SCBWI's Blueboard - A Message & Chat Board

Writing, Illustrating & Publishing => Book Talk => Topic started by: ecb on March 23, 2010, 02:49 PM

Title: BLACKOUT--Connie Willis
Post by: ecb on March 23, 2010, 02:49 PM
Has anyone read this? I know it's not a children's book, but I know there are some Connie Willis fans among the Blueboarders, and I'm hoping someone else will have picked this up, because I am *dying* to talk about it... and it'll be about a year before my DH has finished reading it! :dr

This is Connie Willis's first novel since 2002's PASSAGE, and the third installment in her time-travel "series" (term used loosely--the book is set in the same universe as DOOMSDAY BOOK and TO SAY NOTHING OF THE DOG). It tells the stories of several time-traveling historians studying WWII who become trapped in the past. Unfortunately, it's only *half* the story--the rest is coming in September's ALL CLEAR.

I found it fast-paced and thoroughly readable, but I am left with questions at the end (as a reader) and some observations (as a writer).

Anyone else?
Title: Re: BLACKOUT--Connie Willis
Post by: Marissa Doyle on March 23, 2010, 02:55 PM
*Raises hand*
Title: Re: BLACKOUT--Connie Willis
Post by: whbeck on March 23, 2010, 05:01 PM
I'm reading it right now, but I'm not done yet!

Becky
Title: Re: BLACKOUT--Connie Willis
Post by: AnneB on March 24, 2010, 07:37 AM
A new Connie Willis!!!!!! She of my absolute favorite writers. I like her so much I own THREE of her books, and I am a person who does not buy a book unless I have already read it and cannot live without it. After years of culling/resisting, I don't think I have three of anybody other author {goes off to reserve it at the library}.  

ETA: except Madeleine L'Engle's Crosswicks trilogy and Vera Brittain's WWI books...
Title: Re: BLACKOUT--Connie Willis
Post by: Marissa Doyle on March 24, 2010, 12:06 PM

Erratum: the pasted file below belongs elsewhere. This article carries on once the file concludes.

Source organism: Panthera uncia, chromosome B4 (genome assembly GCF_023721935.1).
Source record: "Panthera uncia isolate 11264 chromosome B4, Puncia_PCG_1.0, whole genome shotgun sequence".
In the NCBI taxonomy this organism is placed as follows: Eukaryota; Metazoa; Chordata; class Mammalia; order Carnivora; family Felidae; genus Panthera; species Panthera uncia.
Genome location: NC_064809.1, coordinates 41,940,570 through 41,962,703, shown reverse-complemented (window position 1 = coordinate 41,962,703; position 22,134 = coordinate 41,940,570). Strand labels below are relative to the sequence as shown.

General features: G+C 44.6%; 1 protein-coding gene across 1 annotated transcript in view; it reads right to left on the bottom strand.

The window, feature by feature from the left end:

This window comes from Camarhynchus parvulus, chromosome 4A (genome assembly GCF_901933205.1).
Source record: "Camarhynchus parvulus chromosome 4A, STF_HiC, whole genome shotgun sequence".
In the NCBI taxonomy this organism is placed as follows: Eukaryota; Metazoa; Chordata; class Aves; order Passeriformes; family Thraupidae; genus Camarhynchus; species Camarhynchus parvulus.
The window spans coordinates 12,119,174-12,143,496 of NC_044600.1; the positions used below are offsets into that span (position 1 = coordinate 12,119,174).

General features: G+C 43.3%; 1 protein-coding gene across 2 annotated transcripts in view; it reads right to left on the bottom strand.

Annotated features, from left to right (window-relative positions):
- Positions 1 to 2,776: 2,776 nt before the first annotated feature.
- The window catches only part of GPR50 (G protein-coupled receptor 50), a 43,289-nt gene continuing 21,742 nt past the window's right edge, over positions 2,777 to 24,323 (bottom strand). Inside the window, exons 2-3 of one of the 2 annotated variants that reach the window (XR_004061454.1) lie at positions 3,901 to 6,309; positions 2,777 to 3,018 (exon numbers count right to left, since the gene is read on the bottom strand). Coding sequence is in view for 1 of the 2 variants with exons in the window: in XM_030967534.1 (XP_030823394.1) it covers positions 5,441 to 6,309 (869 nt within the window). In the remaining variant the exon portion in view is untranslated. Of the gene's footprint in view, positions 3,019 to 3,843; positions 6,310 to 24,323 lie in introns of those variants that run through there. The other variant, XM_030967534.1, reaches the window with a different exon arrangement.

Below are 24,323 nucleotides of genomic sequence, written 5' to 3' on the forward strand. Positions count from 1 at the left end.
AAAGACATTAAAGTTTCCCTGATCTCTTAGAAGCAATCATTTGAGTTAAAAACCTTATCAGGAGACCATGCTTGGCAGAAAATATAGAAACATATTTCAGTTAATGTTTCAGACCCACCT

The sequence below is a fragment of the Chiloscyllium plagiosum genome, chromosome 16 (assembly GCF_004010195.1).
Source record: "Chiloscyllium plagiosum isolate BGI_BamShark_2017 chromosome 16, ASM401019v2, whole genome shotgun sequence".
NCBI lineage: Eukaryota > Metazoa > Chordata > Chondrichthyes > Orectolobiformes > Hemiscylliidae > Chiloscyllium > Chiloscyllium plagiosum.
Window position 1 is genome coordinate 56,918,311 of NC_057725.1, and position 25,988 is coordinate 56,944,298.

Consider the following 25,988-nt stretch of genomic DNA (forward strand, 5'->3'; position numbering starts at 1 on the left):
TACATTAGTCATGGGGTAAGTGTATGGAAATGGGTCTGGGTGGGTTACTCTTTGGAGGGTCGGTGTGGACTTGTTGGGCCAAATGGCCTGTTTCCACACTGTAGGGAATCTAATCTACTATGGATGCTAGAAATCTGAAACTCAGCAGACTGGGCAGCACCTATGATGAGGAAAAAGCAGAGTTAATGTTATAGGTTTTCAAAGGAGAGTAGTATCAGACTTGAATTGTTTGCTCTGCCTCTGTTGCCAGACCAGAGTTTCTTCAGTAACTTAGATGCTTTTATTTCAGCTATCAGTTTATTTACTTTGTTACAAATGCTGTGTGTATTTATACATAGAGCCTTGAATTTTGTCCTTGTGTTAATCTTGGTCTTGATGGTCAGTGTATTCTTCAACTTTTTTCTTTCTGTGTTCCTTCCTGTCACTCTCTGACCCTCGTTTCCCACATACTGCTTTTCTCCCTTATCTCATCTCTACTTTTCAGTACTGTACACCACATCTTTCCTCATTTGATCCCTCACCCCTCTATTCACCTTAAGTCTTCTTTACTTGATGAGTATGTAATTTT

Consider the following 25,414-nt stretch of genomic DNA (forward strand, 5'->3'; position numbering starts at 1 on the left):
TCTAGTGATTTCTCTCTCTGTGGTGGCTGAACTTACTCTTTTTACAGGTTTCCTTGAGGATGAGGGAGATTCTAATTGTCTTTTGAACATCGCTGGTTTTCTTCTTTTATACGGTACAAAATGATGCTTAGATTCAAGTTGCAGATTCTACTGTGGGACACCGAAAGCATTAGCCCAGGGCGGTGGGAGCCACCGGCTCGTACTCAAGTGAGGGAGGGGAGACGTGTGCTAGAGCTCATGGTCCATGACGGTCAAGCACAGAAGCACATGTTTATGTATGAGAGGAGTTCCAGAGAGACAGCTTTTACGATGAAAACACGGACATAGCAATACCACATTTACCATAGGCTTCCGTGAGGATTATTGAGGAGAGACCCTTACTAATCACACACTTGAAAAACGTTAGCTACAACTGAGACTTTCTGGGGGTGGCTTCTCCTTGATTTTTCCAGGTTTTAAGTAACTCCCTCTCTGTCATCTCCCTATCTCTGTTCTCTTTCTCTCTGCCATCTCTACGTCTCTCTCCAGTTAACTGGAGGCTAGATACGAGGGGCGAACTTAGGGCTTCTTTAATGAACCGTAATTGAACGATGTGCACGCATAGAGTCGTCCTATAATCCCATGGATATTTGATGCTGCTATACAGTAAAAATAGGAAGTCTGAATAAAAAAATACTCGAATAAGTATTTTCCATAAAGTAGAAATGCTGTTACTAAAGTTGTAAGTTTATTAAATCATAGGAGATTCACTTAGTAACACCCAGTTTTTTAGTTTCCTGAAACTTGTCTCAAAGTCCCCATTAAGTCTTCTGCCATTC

Heh, AnneB--I have every Connie Willis, some of them in both hardcover and paperback.  And a signed copy of Uncharted Territory, which is one of the most wonderfully romantic stories ever.  Just a bit of a fan girl here.  :D

Testament of Youth made me cry.
Title: Re: BLACKOUT--Connie Willis
Post by: AnneB on March 24, 2010, 08:10 PM
Testament of Youth made me cry. 

Me too, and I'd already seen the BBC series so I knew how it came out! And then I followed her daughter's Parliament career for a long time. {goes to Google to see whatever happened to Shirley Williams}

The thing I remember most, though? When Vera B and Winifred Holtby were rooming together and writing frantically, they had a woman come in every day and do the housekeeping and cook for them.

Sigh.

Okay, back to Connie Willis now...
Title: Re: BLACKOUT--Connie Willis
Post by: ecb on March 24, 2010, 10:50 PM
Ok, so now that we've gathered a couple of readers together... SPOILER ALERT.
*
*
*
*
*
*
*
*
First my questions, then my observations.

Ok, so: What happened to the historian who was with the FANYs? Did she die diving to rescue her friend from the bomb? Who was trying to get to VE Day with the other female soldiers (were they the ambulance drivers?)? Was that Polly, using a different name? If not, did we ever see Polly at VE Day? I got confused at the end when she wouldn't tell Michael about being there--I didn't understand why she wouldn't mention it.

Speaking as a writer, I got about 100-150 pages into it and, while I was enjoying each character's plight, I really started to wonder where the throughline was. The plot doesn't really become apparent until the last chapter, and it made me a bit impatient. Not a lot, mind you. Just... curious about what the *story* was.